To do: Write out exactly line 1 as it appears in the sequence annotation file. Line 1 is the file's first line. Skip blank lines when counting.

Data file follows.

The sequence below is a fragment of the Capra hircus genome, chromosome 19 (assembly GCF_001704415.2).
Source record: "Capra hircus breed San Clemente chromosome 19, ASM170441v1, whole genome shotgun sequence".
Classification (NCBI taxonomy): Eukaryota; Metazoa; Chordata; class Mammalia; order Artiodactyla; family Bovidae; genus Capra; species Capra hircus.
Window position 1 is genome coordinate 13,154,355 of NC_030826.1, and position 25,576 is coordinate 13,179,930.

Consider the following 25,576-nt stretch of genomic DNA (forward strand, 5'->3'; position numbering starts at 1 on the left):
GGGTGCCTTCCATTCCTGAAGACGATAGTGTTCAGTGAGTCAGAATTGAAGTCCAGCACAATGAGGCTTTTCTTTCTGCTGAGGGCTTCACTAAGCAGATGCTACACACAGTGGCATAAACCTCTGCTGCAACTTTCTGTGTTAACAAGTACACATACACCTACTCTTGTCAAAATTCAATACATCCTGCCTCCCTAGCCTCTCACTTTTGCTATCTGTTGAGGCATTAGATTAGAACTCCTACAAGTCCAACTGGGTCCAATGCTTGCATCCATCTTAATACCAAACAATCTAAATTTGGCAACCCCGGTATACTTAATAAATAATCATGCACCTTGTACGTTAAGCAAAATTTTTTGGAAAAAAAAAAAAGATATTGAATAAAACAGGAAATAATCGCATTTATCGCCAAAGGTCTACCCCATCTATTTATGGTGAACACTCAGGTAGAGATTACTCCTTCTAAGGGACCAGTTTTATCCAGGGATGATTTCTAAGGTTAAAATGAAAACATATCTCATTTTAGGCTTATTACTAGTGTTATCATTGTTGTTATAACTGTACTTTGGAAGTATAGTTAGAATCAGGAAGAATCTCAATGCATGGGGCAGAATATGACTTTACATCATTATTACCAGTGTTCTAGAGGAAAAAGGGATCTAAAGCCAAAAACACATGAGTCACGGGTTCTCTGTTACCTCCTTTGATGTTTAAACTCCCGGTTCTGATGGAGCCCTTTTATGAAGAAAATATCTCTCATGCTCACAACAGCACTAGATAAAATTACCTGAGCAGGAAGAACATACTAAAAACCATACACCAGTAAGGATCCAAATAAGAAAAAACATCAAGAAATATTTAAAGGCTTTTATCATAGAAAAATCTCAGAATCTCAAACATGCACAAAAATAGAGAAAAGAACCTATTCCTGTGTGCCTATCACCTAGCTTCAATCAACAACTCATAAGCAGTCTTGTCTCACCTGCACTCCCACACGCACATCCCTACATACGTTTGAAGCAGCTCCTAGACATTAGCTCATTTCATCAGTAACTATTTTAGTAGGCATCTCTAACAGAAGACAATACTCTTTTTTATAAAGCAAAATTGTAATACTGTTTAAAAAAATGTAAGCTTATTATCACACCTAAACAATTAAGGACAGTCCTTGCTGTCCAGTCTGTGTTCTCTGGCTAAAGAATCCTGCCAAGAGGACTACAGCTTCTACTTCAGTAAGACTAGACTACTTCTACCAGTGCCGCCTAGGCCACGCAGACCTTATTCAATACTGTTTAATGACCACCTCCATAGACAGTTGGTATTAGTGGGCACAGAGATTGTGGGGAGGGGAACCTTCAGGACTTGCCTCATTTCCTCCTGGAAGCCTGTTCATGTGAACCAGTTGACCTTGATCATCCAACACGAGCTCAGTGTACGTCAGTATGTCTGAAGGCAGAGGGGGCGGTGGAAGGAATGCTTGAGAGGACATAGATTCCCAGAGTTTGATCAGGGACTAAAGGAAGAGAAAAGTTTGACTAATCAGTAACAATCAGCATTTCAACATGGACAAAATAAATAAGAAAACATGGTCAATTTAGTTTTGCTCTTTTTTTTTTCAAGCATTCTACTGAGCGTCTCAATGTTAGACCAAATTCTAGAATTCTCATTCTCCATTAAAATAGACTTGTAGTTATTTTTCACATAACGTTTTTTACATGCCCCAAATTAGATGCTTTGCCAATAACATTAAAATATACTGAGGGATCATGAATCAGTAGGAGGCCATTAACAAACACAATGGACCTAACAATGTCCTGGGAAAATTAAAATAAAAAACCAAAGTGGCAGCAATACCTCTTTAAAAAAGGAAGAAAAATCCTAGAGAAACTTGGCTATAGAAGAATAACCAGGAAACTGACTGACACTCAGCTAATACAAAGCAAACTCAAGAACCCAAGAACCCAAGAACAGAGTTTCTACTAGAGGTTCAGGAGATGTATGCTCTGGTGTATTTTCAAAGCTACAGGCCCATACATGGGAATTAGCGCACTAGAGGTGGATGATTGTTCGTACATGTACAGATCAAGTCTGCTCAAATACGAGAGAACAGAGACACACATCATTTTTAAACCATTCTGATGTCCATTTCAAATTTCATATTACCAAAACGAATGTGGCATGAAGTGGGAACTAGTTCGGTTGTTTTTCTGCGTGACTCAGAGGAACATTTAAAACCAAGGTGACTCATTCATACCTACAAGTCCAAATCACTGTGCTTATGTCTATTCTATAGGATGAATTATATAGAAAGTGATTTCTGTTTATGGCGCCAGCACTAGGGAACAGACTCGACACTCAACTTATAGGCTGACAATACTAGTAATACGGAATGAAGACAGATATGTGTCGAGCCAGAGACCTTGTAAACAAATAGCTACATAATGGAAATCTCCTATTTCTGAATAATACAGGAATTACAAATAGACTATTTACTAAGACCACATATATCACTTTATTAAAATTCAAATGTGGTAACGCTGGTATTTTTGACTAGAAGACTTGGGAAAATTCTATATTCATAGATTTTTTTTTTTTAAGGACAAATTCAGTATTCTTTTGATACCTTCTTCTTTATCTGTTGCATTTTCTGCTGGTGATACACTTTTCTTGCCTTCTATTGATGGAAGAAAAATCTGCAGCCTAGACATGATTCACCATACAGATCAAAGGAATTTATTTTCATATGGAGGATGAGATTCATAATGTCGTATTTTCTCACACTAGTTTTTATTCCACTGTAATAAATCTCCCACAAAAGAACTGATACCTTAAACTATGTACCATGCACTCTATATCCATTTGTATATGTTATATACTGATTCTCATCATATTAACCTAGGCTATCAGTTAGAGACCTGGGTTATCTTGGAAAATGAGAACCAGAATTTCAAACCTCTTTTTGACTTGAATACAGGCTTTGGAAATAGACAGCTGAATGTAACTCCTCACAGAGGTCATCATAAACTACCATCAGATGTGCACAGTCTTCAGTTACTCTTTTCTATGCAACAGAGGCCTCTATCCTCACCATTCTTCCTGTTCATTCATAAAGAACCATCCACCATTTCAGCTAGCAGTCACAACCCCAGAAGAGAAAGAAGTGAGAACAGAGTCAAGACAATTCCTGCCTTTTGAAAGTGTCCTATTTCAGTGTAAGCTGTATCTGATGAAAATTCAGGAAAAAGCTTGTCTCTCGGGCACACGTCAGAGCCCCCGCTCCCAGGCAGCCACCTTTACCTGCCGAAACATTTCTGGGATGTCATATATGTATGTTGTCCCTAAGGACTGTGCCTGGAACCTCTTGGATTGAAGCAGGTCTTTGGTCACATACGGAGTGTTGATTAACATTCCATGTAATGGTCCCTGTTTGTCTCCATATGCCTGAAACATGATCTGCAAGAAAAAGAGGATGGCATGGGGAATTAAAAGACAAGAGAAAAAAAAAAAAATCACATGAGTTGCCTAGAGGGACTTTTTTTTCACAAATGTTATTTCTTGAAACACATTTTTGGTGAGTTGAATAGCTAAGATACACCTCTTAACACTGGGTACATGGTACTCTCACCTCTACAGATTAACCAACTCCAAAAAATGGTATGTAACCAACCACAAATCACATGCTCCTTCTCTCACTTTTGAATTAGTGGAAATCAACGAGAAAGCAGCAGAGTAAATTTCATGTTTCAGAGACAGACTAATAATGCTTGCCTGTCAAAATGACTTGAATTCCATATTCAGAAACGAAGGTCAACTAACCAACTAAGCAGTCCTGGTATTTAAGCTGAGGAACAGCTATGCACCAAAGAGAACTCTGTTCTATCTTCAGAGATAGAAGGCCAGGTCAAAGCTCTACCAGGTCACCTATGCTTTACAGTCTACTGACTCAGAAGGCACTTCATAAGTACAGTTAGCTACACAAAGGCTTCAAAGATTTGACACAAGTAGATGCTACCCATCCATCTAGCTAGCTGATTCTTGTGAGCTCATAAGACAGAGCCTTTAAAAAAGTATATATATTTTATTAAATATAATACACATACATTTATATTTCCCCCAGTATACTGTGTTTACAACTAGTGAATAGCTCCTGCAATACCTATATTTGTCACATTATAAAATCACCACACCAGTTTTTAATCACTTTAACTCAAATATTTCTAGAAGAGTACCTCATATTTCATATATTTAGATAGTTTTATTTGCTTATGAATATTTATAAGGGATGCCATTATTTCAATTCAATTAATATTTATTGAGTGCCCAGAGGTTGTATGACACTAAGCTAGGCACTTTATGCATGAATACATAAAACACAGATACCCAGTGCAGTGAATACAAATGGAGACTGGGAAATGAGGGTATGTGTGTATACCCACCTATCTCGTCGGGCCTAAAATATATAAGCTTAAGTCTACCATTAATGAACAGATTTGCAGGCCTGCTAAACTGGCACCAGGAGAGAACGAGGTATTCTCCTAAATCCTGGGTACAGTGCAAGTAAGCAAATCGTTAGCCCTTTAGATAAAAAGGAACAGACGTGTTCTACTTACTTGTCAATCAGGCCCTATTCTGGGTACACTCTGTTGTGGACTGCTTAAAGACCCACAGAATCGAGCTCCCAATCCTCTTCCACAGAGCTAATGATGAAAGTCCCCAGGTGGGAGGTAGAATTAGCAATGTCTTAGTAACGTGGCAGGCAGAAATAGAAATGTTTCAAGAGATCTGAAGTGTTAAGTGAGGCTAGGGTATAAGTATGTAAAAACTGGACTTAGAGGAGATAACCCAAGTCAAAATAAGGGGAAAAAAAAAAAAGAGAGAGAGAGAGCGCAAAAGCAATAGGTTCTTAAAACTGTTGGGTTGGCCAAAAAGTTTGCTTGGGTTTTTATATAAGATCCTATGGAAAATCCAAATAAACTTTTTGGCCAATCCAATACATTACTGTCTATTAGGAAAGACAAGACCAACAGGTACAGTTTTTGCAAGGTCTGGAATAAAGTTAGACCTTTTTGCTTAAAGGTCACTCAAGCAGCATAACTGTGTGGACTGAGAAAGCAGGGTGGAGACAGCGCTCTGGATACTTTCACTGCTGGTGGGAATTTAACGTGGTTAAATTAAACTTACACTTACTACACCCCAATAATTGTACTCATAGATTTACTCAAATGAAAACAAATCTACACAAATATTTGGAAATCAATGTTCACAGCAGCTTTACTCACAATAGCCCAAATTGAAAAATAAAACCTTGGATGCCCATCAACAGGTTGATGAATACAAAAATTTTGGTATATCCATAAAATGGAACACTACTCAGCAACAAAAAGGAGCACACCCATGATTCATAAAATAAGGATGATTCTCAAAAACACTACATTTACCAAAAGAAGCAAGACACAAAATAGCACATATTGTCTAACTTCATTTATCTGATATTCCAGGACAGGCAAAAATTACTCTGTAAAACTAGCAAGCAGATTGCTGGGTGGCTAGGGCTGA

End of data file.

The sequence below is a fragment of the Capra hircus genome, chromosome 19 (assembly GCF_001704415.2).